In what is becoming a regular phenomenon, I’ve been simultaneously listening to and reading books. I just finished Joan Didion’s 1979 collection of essays, The White Album (book here, audiobook here), and I have to say, this hybrid read/listen thing is actually pretty great.
There are moments when I want just to listen. And other moments when I want to see the words on the page. Audiobooks are a river that you float along on, not all that great for stopping and reflecting on what you’ve heard. That’s usually an OK way to absorb a book—especially a novel with a lot of incident. With Didion, the writing is so crystalline and spare that there were moments when I’d go find my print edition so I could see exactly how, for example, she structured her essay about shopping malls.
It’s a great essay, the shopping mall essay. These are all great essays. Didion keeps her distance while simultaneously taking us deep into a world we didn’t know existed. An orchid farm in Malibu, for example. By the end of the orchid-farming essay, I was in tears. I wonder: was she ever in tears about the orchid farmer?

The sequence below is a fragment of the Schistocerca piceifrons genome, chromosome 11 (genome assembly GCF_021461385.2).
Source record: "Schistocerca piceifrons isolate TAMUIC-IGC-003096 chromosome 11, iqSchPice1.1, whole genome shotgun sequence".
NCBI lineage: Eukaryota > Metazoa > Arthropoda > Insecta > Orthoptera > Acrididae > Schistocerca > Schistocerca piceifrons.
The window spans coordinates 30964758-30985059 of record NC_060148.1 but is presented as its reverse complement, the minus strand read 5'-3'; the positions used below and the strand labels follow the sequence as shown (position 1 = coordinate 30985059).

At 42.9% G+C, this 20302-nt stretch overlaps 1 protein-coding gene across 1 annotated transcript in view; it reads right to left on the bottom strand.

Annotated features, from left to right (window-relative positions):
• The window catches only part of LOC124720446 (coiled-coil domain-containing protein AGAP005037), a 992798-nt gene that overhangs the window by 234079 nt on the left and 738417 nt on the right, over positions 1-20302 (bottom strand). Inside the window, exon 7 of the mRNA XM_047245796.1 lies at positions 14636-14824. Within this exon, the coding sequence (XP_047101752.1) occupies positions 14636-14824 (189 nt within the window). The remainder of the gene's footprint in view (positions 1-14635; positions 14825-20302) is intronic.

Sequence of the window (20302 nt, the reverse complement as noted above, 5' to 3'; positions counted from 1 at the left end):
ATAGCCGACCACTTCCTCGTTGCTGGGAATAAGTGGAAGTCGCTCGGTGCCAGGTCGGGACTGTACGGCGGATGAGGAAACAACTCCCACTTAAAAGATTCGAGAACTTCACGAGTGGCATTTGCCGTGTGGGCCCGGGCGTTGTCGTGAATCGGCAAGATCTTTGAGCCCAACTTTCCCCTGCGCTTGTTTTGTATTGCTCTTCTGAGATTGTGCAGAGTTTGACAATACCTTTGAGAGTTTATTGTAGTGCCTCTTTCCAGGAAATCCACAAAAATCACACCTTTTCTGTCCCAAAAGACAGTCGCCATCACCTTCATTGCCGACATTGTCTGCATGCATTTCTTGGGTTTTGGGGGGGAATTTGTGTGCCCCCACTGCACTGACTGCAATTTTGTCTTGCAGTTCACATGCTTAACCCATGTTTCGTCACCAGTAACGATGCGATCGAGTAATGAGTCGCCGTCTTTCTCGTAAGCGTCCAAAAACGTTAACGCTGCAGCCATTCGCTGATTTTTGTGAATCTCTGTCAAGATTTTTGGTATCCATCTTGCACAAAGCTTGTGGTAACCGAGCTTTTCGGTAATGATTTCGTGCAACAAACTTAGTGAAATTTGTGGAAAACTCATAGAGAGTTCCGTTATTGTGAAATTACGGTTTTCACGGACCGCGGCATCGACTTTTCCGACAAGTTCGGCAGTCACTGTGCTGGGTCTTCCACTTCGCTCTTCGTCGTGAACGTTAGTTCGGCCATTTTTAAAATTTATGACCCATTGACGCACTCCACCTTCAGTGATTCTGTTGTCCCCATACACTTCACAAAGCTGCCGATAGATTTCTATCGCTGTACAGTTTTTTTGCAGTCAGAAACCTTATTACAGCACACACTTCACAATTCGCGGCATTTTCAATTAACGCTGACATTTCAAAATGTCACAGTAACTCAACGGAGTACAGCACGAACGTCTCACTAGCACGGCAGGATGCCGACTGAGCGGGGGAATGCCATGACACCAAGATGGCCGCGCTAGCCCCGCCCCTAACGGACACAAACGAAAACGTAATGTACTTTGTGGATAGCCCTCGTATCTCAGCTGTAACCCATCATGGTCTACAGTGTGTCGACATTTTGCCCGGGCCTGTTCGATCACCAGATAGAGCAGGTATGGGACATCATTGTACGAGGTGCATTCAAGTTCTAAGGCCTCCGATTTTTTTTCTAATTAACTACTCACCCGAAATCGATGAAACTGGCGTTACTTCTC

OK, so maybe I’m in tears on a regular basis. But the tale of the orchid farmer, and the surreal context in which he breeds orchids, is one of those classic Didion mashups of excess and beauty and horror.
The narrator, Susan Varon, is terrific. She captures the coolness of Joan Didion, but also the humanity. If you want to read an essay about what it’s like to suffer from migraines, this is such a fine piece of writing.
Or both, actually.